There are times when I curse the summer heat here, and when it’s 105 F and hotter day after day, I can’t be blamed. But then I remember that hot days do come with certain advantages, like excuses to eat ice cream.
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Now, you don’t really need an excuse to indulge in a creamy, ice cold bowl of deliciousness, but it does help. Some of my best memories are of hot summers in Greece where the tradition is for families to go out for a late night walk any day of the week. Everyone will be out, from babies to yiayias and papous (grandmas and grandpas). If you just so happen to grab an ice cream from the corner sweet shop along the way, all the better. In fact, I think the warm air and ambiance made the ice cream taste better. It’s the reward for having a slower pace to daily life.
The process of making ice cream also comes with a certain amount of satisfaction, too. It takes time to prepare (though it’s an easy, hands-off kind of time), so it’s definitely not an instant gratification dessert. I think that the build up in anticipation adds more flavor because you know you earned it by having to wait. There’s something to be said about that slower pace of life.
Why do you have to wait, you might ask? Because you want good ice cream. Not a grainy, grease slick filled with ice crystals. I know there are a lot of recipes that promise a quicker and easier version, but really, this is one of those things where you want to do it right or not at all. Yes, you do.
Some quick notes before you begin:
This recipe is designed to be churned in an ice cream maker, however if you don’t have one, it will also make great ice cream bars. The steps are in the recipe below. I’m not a fan of “no churn” ice cream recipes because the texture to me is just weirdly dry and greasy. That’s mostly because they aren’t much more than frozen whipped cream, and it’s not as good as it sounds. Ice cream bars made with a regular recipe will be far better.
You may wonder why an ice cream recipe involves heating ingredients then cooling them down before freezing, but it’s really critical for the best flavor and texture. Heating the dairy and sugar ensures the sugar won’t crystalize and be grainy, and cooking the strawberry mixture reduces the moisture content so chunks of ice don’t form. The end result will be a smooth and creamy treat, with an intensely rich strawberry flavor. So let’s get going!
Strawberry & Vanilla Cream Ice Cream Recipe
The quantities below were for a four quart capacity ice cream maker. Scale your quantities to fit whatever amount you wish to make.
For the ice cream base:
- 4 cups whole milk
- 4 cups heavy (whipping) cream
- 1 3/4 cup granulated sugar
- 1 Tbsp. vanilla extract
For the strawberry swirl:
- 1 lb. fresh or fresh frozen strawberries (if using frozen, make sure they have no added ingredients; it should also go without saying that good quality strawberries will make a good quality ice cream, but I’ll say it anyway), slice large berries in half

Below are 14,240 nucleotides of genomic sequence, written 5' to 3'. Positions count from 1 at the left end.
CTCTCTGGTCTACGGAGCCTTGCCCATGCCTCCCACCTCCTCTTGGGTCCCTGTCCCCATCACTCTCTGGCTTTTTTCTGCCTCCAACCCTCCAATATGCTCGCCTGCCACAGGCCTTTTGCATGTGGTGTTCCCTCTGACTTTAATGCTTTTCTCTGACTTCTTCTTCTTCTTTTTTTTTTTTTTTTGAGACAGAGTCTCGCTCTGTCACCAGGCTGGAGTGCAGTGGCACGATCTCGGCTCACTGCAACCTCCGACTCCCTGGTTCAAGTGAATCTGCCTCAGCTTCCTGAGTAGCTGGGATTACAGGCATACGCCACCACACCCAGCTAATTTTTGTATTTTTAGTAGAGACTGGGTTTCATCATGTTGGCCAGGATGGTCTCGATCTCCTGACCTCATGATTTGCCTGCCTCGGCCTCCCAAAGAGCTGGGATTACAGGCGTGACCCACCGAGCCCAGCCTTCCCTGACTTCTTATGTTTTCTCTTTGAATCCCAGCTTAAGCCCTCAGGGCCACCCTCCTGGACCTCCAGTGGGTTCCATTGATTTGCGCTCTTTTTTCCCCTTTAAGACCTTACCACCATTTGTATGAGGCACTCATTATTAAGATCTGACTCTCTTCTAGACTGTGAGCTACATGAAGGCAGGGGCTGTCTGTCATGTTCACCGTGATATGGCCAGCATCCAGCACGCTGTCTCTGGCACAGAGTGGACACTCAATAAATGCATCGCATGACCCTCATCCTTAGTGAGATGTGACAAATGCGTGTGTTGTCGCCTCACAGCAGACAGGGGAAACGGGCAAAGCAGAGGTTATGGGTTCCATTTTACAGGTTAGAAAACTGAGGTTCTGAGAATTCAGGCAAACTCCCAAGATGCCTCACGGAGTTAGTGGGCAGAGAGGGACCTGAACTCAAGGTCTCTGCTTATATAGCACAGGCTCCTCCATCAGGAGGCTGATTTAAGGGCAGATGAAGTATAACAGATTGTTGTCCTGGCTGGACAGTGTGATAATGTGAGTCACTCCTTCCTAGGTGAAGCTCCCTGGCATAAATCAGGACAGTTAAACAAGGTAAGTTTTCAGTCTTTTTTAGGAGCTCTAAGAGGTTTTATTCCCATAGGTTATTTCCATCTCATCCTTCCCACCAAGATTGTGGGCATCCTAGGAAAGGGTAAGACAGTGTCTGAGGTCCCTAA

- 1/2 cup granulated sugar
Put the ingredients for the strawberry swirl in a sauce pot, cover and set aside. Allow them to macerate while you make the ice cream base.
Put all the ingredients for the ice cream base except for the vanilla into a small sauce pot. Heat on medium high, stirring gently but constantly to keep the milk from burning on the bottom. Continue to heat until the sugar is completely dissolved and the milk is foamy on the surface. Do not allow the mixture to boil! Remove from the heat, stir in the vanilla, and cover. Once it has cooled enough, you can either put the pot in the refrigerator or transfer the mixture into a bowl, cover, then refrigerate. Keep in the refrigerator for at least 6 hours.
Place the pot of strawberries on the stove. They should have released some liquid by this point. If not, gently mash them a bit with a spoon or potato masher to squeeze out some of the juice. Heat the strawberry mixture over medium-low heat at first, stirring gently but constantly to prevent scorching on the bottom. As the strawberries soften, mash them a little more to break up larger chunks and then bring to a boil. Boil for a couple of minutes, stirring regularly. Remove from heat and allow to cool UNcovered, stirring occassionally, so that steam can escape. Cool for about 20-30 minutes then either cover the pot and place it in the refrigerator, or transfer to a bowl and cover then refrigerate. Keep in the refrigerator for at least 6 hours.
For ice cream bars:
Fill each mold about 2/3 full with the chilled ice cream base. Divide the strawberry mixture evenly into each mold. Swirl the mixture as much as you want using a skewer or butter knife. Insert the handle and freeze until solid. These will be firm bars since they won’t be churned, but super yummy none-the-less!
For churned ice cream:
Leave the strawberry mix in the refrigerator until needed. Put the ice cream base into the ice cream maker and follow the manufacturer’s instructions for churning the ice cream. Once the ice cream is finished being churned, swirl in the chilled strawberry mixture. You can do this by:
- spooning out 1/3 of the ice cream mix into a container, then adding half the strawberry mix, then repeat this layer, and finish with the last 1/3 of the ice cream. Use a spoon to quickly swirl through the layers to distribute the strawberry mixture as much as desired. Work quickly to prevent the ice cream from melting, then cover the container and place it in the freezer to further harden.
- adding the strawberry mixture directly to the container from the machine and quickly swirl it around as much as you would like before covering and placing the container in the freezer to further harden.
Once the ice cream has had a chance to firm up it’s ready for enjoying any time of the day or night (or year!) that you would like!